When he first came to public attention in the late 1980’s, Arthur Mafokate (born in Pimville, Soweto) was not a singer, but a dancer who’d won the Dance Categories at a number of different competitions including the Shell Road to Fame Talent Search and the Town Talk Pantsula Dance Competition in South Africa. As an accomplished dancer, he became a backing dancer for top artists such as Brenda Fassie, Son of Monwa & Son Fame and Johnny Makholi. Through dancing he was able to be closer to his dream of being a musician as it allowed him to get a feel of the atmosphere on stage and to work with established musicians. As a musician, singer, producer, songwriter and television personality, (also Vuvuzela) he later became known as ‘King of Kwaito’ – pioneer of Kwaito music in South Africa. Arthur Mafokate released the album ‘Kaffir’, in 1995, which showed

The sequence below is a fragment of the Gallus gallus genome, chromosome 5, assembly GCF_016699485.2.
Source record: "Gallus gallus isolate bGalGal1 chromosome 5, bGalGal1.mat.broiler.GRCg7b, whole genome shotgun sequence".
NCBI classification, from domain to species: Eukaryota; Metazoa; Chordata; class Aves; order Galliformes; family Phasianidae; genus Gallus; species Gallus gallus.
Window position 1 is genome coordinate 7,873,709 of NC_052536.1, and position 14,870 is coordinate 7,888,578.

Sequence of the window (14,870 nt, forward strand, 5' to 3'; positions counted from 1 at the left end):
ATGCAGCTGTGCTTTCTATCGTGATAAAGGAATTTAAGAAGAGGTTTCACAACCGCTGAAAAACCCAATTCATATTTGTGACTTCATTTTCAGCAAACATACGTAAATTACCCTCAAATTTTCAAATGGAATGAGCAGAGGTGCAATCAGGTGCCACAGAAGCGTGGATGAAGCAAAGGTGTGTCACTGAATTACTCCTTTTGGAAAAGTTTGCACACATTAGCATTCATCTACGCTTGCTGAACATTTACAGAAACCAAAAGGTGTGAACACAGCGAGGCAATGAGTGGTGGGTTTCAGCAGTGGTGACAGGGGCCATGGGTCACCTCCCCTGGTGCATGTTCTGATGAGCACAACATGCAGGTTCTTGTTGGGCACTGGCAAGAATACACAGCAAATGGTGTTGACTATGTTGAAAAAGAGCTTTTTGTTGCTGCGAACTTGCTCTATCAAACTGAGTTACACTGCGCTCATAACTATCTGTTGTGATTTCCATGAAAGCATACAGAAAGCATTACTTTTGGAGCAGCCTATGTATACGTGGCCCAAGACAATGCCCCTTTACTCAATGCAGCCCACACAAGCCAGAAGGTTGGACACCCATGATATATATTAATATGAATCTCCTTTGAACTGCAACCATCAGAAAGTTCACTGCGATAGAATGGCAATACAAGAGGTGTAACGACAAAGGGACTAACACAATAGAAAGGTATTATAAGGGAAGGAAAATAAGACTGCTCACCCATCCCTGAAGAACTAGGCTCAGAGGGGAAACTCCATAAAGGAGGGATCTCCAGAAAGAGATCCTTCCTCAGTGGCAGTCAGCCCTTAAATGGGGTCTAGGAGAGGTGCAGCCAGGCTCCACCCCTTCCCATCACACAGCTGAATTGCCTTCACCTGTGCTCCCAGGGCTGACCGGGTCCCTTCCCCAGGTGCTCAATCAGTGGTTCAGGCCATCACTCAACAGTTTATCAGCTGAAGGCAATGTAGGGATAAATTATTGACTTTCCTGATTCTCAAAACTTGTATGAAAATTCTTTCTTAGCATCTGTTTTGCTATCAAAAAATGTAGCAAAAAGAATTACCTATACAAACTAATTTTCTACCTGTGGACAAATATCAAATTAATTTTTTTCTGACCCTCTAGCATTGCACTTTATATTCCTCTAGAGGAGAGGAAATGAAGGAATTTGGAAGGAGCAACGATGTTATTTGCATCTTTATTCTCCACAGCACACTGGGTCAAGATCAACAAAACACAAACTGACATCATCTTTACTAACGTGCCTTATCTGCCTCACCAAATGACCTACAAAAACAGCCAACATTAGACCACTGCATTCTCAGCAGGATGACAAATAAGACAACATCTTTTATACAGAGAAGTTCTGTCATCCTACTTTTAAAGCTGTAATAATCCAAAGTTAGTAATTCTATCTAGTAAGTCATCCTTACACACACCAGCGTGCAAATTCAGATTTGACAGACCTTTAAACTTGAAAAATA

Arthur as an artist unafraid to court controversy or state his strong opinions. The lyrics of the title song ‘Kaffir’ reflect the new freedoms that emerged after the political changes of 1994, including the implementation of a new constitution and democratic election system. The King of Kwaito released the albums ‘Die Poppe Sal Dans’ (1996) and ‘Oyi Oyi’ (1997), and Yiyo (1998) containing a featuring track from Farewell, all albums containing hits. As founder of the record label ‘999 Music’, Mafokate has created a platform for numerous Kwaito artists producing albums for Supasta, Bambezela, Ishamel, Mshosa, Doom Sugar, Tall & Slender, Papa Jeff, Pinky Pinky, Aba Shante, New School and many others.


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